Jonni Cheatwood - the artist that finds truth in the abstract

"You have one side of the art world that shuns you because you're an outsider invading their space"

- Jonni Cheatwood

Meet Jonni Cheatwood, a Los Angeles-based artist that finds truths in the abstract. His creations are a product of an inter-disciplinary approach that often begins at the sewing machine. The works then unfold, through soulful experimentation with composition, deconstruction, colour, shape and form. Find out more about his work in our exclusive interview below...

How did you find art? And what was it about creating that hooked you?

I took one art class in my first year in college, during this class I was thumbing through a book and came across "Male & Female" by Jackson Pollock, for whatever reason that painting gripped me like a vice. Then I dropped out of college when I was twenty-one to work full-time. I kind of hit a breaking point to where I needed to find a hobby, so I figured I'd start painting. I've always enjoyed art, but never assumed it would become a career path for me, but I became obsessive about art and after I sold my first painting for $20 to a friend, I was hooked. There's something about a sale that gets you high. The work was awful, but I haven't stopped painting since then. This was ten years ago.

How would you describe your relationship with paint? It’s a love hate relationship. I love it because of what it does and it's a beautiful thing. But hate it because I can't seem to keep anything clean. My car, tracking paint into my apartment somehow, good clothes. Nothing is safe.

What’s your usual creative process? And has it changed throughout your time making artwork? The process has definitely changed now that I do this full time. I have more time to sit around and let the process run its course. It used to be a couple dedicated hours before or after work - which is fun because there's an unspoken sense of urgency to make something happen. Now I just try to get to my studio before noon. I tidy up first, for some reason, then I sit around and survey what I made the day before. Most weeks I am building stretcher bars on Monday, sewing multiple canvases together and priming my canvas on Tuesday. I stretch my canvas onto the bars on Wednesday and then paint Wednesday to Saturday.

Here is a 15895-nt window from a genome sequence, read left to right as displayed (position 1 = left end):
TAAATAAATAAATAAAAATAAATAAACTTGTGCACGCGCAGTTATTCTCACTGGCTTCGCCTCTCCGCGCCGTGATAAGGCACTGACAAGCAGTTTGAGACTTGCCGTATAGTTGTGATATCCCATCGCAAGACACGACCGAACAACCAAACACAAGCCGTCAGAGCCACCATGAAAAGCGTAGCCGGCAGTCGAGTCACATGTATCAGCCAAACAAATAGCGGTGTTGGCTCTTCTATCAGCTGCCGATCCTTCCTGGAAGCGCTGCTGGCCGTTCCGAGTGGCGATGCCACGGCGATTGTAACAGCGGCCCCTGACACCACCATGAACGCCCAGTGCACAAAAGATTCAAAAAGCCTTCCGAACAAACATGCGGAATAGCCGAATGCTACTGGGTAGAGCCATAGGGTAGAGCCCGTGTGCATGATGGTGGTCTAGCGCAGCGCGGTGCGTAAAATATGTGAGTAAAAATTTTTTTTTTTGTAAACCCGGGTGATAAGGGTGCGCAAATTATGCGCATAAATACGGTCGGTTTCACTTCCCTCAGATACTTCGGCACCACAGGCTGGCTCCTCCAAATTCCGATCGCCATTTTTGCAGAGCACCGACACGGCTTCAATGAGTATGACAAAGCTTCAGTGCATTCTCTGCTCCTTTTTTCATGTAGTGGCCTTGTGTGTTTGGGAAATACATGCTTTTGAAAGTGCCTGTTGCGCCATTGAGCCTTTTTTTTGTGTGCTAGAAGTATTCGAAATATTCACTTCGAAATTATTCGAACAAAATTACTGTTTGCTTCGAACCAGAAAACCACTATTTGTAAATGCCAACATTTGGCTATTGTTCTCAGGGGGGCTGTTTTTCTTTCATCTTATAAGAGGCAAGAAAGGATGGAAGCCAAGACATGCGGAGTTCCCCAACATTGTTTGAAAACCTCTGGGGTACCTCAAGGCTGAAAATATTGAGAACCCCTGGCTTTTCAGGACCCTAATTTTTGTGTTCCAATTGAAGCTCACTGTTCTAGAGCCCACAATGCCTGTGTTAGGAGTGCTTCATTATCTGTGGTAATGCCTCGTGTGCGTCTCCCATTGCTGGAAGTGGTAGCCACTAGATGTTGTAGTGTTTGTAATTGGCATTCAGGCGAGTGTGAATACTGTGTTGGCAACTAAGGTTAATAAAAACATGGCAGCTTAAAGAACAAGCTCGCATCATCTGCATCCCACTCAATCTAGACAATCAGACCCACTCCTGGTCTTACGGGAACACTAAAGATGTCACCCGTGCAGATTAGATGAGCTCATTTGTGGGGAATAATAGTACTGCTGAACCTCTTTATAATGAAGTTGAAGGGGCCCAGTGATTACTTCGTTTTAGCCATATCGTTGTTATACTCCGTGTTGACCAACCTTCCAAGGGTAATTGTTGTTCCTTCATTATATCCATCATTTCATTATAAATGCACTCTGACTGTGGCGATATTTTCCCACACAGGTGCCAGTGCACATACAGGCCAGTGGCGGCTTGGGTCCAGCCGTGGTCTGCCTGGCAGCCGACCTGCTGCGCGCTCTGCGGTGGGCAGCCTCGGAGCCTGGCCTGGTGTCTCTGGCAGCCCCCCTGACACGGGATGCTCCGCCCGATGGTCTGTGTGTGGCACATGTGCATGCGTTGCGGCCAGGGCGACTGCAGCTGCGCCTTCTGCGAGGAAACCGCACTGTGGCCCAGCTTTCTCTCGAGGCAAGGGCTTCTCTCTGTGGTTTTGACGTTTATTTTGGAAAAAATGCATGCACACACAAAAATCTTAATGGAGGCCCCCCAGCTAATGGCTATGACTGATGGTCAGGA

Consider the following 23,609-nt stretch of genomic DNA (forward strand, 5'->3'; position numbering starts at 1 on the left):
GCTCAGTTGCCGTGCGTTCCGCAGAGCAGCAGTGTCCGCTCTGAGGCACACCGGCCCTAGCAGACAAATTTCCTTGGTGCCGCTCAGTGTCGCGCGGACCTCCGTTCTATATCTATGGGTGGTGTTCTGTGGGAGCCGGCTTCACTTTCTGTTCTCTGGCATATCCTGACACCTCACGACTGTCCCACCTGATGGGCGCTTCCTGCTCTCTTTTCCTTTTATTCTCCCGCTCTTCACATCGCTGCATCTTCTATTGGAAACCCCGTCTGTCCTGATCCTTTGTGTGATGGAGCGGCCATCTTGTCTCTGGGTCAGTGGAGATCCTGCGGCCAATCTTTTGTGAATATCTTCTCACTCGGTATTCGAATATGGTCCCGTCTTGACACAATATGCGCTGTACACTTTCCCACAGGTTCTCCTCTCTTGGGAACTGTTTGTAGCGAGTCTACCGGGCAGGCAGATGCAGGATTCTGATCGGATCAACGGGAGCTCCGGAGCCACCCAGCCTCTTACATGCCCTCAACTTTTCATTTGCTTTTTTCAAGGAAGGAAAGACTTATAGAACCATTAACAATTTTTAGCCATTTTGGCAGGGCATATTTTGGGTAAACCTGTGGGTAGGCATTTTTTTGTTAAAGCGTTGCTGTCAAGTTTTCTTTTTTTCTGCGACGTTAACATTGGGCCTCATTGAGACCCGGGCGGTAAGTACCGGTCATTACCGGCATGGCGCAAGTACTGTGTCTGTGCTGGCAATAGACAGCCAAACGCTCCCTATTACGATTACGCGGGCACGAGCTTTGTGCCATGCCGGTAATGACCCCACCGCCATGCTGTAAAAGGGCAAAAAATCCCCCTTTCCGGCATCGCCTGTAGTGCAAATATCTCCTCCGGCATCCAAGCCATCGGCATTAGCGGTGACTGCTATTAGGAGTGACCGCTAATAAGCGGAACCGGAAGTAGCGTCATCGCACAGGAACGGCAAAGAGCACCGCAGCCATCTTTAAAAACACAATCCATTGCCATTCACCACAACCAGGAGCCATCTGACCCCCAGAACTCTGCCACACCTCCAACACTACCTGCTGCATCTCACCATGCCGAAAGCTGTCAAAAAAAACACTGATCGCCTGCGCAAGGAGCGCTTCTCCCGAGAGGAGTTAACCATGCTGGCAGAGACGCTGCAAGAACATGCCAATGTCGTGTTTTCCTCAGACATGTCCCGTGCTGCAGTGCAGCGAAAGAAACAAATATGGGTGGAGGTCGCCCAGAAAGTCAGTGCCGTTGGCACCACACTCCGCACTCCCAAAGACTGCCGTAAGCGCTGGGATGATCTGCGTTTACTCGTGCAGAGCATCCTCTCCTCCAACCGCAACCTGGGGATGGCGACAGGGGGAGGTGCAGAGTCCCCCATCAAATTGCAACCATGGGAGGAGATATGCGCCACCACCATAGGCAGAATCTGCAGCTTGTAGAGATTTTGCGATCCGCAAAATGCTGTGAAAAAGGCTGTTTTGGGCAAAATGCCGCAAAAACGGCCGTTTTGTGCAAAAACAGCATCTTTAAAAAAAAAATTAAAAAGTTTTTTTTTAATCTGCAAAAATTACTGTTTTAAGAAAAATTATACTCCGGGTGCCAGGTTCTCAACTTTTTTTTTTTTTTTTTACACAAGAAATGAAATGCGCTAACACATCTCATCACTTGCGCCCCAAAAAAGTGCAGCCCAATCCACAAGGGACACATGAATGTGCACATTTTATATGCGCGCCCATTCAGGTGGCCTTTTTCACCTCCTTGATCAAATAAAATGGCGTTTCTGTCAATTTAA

Biggest challenges you’ve faced in your journey as a practising artist? I didn't go to art school. So you have one side of the art world that shuns you because you're an outsider invading their space. So you have to hustle a bit harder to prove that you belong. I feel like there are never ending challenges as an artist, but I would say that is the biggest.

How do you envisage your work developing and evolving in the future? I know how to paint busy work so I can always come back to that. But I don't know how to paint minimalistic work. I've began to mess with dye and other materials that I'm not so familiar with just to see what can happen. I sewed together a big 8x6 foot canvas and only painted a small circle and a line on it. That's where I want to go.

What are your unrealised projects, your dreams? Oh I haven't asked myself this! I would really love to have a solo show in Europe. I also just hope I can have the longevity that someone like John Baldessari has. Finally, any advice or words of wisdom for the people reading this? Talent is cheap, work like a madman and be at the right place at the right time.

You can enjoy more of Jonni's work on his website: